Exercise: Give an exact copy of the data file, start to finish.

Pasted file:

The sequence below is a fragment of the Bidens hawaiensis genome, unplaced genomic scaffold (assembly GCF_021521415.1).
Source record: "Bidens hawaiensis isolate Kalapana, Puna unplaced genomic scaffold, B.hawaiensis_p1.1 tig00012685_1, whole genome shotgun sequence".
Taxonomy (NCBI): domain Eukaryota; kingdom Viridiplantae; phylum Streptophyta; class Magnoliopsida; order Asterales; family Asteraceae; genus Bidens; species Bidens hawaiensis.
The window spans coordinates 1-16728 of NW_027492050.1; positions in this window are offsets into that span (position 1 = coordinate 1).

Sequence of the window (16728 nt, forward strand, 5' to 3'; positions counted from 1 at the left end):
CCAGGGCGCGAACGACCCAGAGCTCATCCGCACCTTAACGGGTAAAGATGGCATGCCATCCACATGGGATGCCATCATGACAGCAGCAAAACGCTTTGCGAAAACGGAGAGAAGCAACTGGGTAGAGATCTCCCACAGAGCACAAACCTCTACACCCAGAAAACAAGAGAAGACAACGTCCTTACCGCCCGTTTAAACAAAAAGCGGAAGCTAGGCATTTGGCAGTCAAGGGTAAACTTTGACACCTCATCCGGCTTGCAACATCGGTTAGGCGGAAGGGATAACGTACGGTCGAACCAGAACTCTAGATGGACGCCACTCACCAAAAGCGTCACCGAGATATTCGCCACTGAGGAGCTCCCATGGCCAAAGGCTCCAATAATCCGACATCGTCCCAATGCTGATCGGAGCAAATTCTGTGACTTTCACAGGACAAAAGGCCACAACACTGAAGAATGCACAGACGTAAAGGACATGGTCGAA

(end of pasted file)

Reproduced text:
The sequence below is a fragment of the Bidens hawaiensis genome, unplaced genomic scaffold (assembly GCF_021521415.1).
Source record: "Bidens hawaiensis isolate Kalapana, Puna unplaced genomic scaffold, B.hawaiensis_p1.1 tig00012685_1, whole genome shotgun sequence".
Taxonomy (NCBI): domain Eukaryota; kingdom Viridiplantae; phylum Streptophyta; class Magnoliopsida; order Asterales; family Asteraceae; genus Bidens; species Bidens hawaiensis.
The window spans coordinates 1-16728 of NW_027492050.1; positions in this window are offsets into that span (position 1 = coordinate 1).

Sequence of the window (16728 nt, forward strand, 5' to 3'; positions counted from 1 at the left end):
CCAGGGCGCGAACGACCCAGAGCTCATCCGCACCTTAACGGGTAAAGATGGCATGCCATCCACATGGGATGCCATCATGACAGCAGCAAAACGCTTTGCGAAAACGGAGAGAAGCAACTGGGTAGAGATCTCCCACAGAGCACAAACCTCTACACCCAGAAAACAAGAGAAGACAACGTCCTTACCGCCCGTTTAAACAAAAAGCGGAAGCTAGGCATTTGGCAGTCAAGGGTAAACTTTGACACCTCATCCGGCTTGCAACATCGGTTAGGCGGAAGGGATAACGTACGGTCGAACCAGAACTCTAGATGGACGCCACTCACCAAAAGCGTCACCGAGATATTCGCCACTGAGGAGCTCCCATGGCCAAAGGCTCCAATAATCCGACATCGTCCCAATGCTGATCGGAGCAAATTCTGTGACTTTCACAGGACAAAAGGCCACAACACTGAAGAATGCACAGACGTAAAGGACATGGTCGAA